By JB Ferguson, Managing Director of Capstone’s Technology, Media, and Telecommunications practice
“All the courage in the world cannot alter fact”— Blade Runner 2049
April 17, 2023
Policymakers are completely unprepared for the AI future being ushered in by the release of ChatGPT-4.
A big constant in the regulatory conflict over social media is who gets to influence humans, and how. Social media makes it possible for small groups of content creators to have an outsized viral impact on the public discourse. This is harmless when the content is pictures of cats asking for cheeseburgers, but potentially very harmful when the content is disinformation created by foreign adversaries. In the past five years, social media companies have done a lot to slow down the spread of misinformation, while US policy efforts have languished as first amendment and Section 230 protections prevent more significant reforms.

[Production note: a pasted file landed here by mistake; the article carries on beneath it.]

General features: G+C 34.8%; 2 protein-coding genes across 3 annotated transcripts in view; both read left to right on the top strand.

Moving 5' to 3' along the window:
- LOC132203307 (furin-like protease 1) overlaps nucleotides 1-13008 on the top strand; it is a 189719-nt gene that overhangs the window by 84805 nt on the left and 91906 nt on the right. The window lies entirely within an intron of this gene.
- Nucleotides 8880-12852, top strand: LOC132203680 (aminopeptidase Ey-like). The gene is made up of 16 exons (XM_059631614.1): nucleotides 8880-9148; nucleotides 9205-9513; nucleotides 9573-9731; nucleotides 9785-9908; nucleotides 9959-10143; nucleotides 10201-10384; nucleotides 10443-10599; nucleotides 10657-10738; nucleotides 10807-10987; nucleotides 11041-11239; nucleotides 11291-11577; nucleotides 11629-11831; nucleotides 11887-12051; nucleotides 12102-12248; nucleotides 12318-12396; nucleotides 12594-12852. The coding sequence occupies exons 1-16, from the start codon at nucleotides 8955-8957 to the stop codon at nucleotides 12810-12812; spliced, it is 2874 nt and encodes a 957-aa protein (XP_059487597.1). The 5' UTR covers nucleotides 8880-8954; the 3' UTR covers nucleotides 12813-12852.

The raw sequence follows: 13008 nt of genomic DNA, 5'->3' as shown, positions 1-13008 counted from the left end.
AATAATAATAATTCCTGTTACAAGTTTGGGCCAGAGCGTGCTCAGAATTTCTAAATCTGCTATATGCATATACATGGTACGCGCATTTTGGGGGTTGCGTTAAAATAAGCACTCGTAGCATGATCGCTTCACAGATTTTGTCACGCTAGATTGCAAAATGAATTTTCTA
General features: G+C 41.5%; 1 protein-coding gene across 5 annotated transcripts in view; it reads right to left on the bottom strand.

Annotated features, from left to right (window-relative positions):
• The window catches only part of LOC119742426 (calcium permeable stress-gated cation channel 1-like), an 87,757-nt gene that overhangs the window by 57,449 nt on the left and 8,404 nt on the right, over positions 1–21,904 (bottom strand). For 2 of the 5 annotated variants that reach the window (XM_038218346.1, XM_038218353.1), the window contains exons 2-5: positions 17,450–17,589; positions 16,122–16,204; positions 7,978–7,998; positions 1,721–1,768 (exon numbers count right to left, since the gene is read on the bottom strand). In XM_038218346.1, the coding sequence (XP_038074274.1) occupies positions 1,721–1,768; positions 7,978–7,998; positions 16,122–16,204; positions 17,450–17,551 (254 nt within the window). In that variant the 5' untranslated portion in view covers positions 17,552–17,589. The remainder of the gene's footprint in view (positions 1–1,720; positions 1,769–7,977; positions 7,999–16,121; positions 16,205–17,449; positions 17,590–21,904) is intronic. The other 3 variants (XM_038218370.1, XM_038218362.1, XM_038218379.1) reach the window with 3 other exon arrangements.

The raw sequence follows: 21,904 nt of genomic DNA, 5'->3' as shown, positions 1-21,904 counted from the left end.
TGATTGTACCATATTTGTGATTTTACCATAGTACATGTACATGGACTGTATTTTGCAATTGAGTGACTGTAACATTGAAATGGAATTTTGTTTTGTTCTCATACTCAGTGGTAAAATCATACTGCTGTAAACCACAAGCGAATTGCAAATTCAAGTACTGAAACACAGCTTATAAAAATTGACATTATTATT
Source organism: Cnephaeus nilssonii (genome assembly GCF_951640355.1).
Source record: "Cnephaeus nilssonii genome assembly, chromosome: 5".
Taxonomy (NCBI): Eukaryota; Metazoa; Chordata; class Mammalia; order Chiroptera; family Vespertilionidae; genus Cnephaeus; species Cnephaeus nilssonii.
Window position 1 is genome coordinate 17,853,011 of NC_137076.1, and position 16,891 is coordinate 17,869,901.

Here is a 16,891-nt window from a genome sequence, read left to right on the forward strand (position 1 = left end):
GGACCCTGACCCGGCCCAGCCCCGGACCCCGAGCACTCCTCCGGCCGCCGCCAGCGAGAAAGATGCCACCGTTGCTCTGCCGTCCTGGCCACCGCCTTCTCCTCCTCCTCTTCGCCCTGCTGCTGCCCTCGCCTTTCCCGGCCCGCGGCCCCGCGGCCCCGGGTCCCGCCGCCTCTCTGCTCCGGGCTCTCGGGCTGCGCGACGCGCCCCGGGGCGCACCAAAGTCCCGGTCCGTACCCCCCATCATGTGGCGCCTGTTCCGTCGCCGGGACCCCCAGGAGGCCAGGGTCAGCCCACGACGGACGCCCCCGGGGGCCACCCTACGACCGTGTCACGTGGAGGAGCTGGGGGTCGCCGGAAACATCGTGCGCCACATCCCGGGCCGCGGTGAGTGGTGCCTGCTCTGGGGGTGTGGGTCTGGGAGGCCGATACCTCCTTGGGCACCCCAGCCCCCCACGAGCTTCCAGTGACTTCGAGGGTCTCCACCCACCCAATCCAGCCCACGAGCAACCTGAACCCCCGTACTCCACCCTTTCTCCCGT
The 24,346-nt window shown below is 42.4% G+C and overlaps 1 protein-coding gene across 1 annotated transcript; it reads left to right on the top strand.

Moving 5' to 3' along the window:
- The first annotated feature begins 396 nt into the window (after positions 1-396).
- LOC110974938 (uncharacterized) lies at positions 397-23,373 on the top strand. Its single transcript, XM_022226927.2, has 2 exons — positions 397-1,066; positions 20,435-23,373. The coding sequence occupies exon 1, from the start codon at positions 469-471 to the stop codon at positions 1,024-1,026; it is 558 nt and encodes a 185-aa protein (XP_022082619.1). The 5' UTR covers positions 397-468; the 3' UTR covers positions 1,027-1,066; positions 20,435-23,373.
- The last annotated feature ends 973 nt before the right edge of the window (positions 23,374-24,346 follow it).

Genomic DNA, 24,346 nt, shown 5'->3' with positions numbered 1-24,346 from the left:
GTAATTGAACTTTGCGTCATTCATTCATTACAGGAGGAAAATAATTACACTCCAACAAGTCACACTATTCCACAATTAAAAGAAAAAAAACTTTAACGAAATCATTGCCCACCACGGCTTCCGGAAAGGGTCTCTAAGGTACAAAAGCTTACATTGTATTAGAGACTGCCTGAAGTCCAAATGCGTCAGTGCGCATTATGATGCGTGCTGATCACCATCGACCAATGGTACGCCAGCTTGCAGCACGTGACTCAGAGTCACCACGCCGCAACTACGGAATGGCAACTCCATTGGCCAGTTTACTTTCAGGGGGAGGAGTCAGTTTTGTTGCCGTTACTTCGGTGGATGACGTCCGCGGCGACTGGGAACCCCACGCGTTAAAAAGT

We think global regulators are about to fall even further behind. Proposals like the EU’s Artificial Intelligence Act, the White House’s AI Bill of Rights, and early efforts like Senate Majority Leader Chuck Schumer’s (D-NY) all ‘up-label’ machine learning algorithms as AI, and address the technology as a decision-maker, not a content generator or independent actor. In other words, they are not remotely close to tackling the real, underappreciated content and independent actor challenges ahead.
The upshot? Things are going to get weird.